Workplace burglaries are one of the main reasons businesses go under, so preventing a robbery is the best thing you can do for your business.
The first and most obvious thing you can do is make sure you lock up properly. Make sure any doors, windows or other places a burglar could get through are locked and secure. You can get metal grating that you can pull down when you close up that covers the windows and doors, or even special glass that’s hard to break – if it’s in your budget. Having a burglary in your workplace is a huge inconvenience and not locking up properly could be a silly and costly mistake.
Have a documented routine
Having a documented closing up and opening routine for employees to follow may seem like a waste of time, but it is a major plus in safety and should always be a two-man job. In your routine, you should include having one person wait outside and the other person follow the opening up routine that you wrote down and check for any robbers inside, then if someone was inside, the person waiting outside can call the cops. If there are any signs of a break-in – call 111 immediately. In your closing up routine – check for any robbers hiding inside, or even just customers in the bathroom or changing room, and make sure you lock everything up. An unlocked window or door is the perfect thing to let a burglar in.
Keep a record of how many keys you have and who they’ve been given to. Make sure the employees return the keys when they are no longer working there. If you have multiple keys for your store it’s good to label them in a code that only the employees know, instead of just ‘backdoor key’, so that if they are stolen the thief won’t know what they’re for.
Alarms and cameras
An alarm system is definitely one of the most helpful things you can do to keep your workplace safe, even just advertising that you have one is usually enough to deter burglars. Have security cameras and make sure to minimise blind spots as much as you can and if possible, don’t have any. Make sure there is enough light for the cameras to pick everything up.
It’s important to keep the inside AND outside of the building lit up, including any alleyways behind or beside the store as well, this is a huge help in deterring burglars – they prefer to work in darkness. Lighting up the inside of the store also helps any police driving by to see if anything suspicious is happening inside, make sure the view into the workplace isn’t blocked by any displays. Cops will also come to know that your store is normally lit up and if the lights are off at a time they’re normally on they will go and check it out.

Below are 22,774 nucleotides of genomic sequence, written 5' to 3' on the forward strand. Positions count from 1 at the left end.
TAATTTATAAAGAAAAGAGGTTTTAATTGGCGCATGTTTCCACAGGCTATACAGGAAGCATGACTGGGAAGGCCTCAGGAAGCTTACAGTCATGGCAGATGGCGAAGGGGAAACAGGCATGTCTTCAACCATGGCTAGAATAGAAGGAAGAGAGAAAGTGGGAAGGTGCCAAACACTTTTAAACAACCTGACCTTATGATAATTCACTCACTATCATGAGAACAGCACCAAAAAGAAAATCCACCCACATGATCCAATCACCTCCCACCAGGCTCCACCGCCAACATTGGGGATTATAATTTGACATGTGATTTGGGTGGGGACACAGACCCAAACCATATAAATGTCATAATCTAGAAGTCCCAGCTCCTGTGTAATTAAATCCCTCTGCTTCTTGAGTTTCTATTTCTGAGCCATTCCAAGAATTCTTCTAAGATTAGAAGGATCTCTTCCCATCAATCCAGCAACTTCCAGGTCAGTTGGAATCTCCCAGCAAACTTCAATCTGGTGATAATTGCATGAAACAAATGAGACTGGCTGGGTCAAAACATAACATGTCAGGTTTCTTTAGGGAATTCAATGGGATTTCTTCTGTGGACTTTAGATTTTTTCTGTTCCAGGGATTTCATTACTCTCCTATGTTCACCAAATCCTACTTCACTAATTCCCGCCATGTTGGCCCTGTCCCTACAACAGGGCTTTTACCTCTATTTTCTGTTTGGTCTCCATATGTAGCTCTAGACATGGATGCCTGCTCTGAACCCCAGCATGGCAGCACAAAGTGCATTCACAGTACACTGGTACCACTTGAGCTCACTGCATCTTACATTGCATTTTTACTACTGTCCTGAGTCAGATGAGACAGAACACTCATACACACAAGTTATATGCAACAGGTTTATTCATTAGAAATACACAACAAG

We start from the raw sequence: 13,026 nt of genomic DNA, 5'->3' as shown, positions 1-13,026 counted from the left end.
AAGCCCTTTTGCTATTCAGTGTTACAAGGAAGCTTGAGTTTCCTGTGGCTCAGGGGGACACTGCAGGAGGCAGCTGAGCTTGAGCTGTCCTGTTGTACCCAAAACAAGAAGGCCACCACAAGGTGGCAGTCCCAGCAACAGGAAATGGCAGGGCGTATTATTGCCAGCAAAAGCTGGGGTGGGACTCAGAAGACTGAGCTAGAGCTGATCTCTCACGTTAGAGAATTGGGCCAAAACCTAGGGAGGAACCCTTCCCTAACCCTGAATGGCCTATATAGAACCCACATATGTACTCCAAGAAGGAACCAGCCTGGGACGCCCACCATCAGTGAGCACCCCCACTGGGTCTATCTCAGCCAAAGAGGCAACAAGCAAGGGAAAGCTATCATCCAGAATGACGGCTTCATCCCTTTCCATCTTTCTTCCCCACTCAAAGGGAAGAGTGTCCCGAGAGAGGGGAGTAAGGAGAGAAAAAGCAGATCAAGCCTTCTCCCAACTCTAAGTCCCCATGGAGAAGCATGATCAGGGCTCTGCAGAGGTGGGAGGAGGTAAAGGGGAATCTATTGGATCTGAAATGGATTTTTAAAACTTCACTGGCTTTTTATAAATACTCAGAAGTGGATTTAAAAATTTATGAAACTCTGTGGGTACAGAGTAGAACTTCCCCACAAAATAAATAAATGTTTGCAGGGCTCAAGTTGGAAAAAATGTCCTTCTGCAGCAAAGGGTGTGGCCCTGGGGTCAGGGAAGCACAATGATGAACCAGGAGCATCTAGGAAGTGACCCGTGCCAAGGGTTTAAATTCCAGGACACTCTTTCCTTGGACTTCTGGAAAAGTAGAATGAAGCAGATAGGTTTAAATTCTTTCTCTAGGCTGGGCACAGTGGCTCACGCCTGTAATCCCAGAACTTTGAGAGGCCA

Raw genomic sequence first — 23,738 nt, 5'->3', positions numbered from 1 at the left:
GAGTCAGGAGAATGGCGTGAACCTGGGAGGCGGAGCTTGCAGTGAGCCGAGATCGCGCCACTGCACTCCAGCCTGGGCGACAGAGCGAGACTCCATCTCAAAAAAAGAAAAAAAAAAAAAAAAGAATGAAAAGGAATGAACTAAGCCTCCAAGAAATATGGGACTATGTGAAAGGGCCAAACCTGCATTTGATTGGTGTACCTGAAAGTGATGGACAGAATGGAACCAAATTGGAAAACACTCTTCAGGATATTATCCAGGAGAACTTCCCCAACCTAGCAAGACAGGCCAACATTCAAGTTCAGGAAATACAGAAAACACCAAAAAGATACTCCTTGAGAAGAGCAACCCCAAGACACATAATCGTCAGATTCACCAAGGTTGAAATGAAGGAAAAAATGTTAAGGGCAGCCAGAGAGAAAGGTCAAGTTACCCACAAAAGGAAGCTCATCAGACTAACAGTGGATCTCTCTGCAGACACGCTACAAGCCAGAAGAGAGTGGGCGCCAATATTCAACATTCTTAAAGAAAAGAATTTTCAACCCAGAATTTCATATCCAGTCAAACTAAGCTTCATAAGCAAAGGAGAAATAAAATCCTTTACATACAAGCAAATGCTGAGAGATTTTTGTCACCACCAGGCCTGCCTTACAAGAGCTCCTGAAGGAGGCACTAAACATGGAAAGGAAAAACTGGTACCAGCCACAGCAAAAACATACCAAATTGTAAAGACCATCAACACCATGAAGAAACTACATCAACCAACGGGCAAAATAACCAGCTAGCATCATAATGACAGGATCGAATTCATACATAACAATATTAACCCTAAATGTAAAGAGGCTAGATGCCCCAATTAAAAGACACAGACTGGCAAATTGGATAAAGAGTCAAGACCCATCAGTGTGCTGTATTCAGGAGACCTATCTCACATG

If you must have cash on the premises have a high quality safe that can’t be taken – make sure you have the safe bolted to the building structure as even safes weighing nearly a tonne have been taken before – or broken into, however, it’s best to have as little cash as possible on site. If you have any valuables it’s important to take them out of display from outside and secure them somewhere safe too. Police recommend keeping your safe in view of the street because if a burglar is trying to rob you then anyone going by will see it happening – keep the area well lit too. It could also be helpful to leave the till open and in sight of the window, empty of course! This means burglars can see you don’t have money there for them to steal. Include this instruction in your closing up routine if you decide to do this.
Having a proper security system in place can save you a lot of stress and will help to deter burglars and prevent your business from being robbed. But don’t forget that burglaries can come from the inside too, staff may steal because they’re desperate or feel they aren’t being paid their worth. To avoid this there are a few things you can do.
Treat staff well
If staff feel downtrodden or mistreated they may use stealing as their form of revenge. Treat your staff fairly, according to ANZ, some people who pay their staff a slightly higher wage feel that they have less missing stock compared to others in the industry. Also, do careful reference checks on employees so that you’re not hiring thieves in the first place.
Have a theft-proof system
Try thinking like a thief when you’re making procedures, are there any gaps that would allow you to steal in any of the positions at your workplace? Things like checking stocks or if you have a back entrance think of keeping it locked and only allow staff to use the front exit in plain view of everyone.
Author – Jane Olsen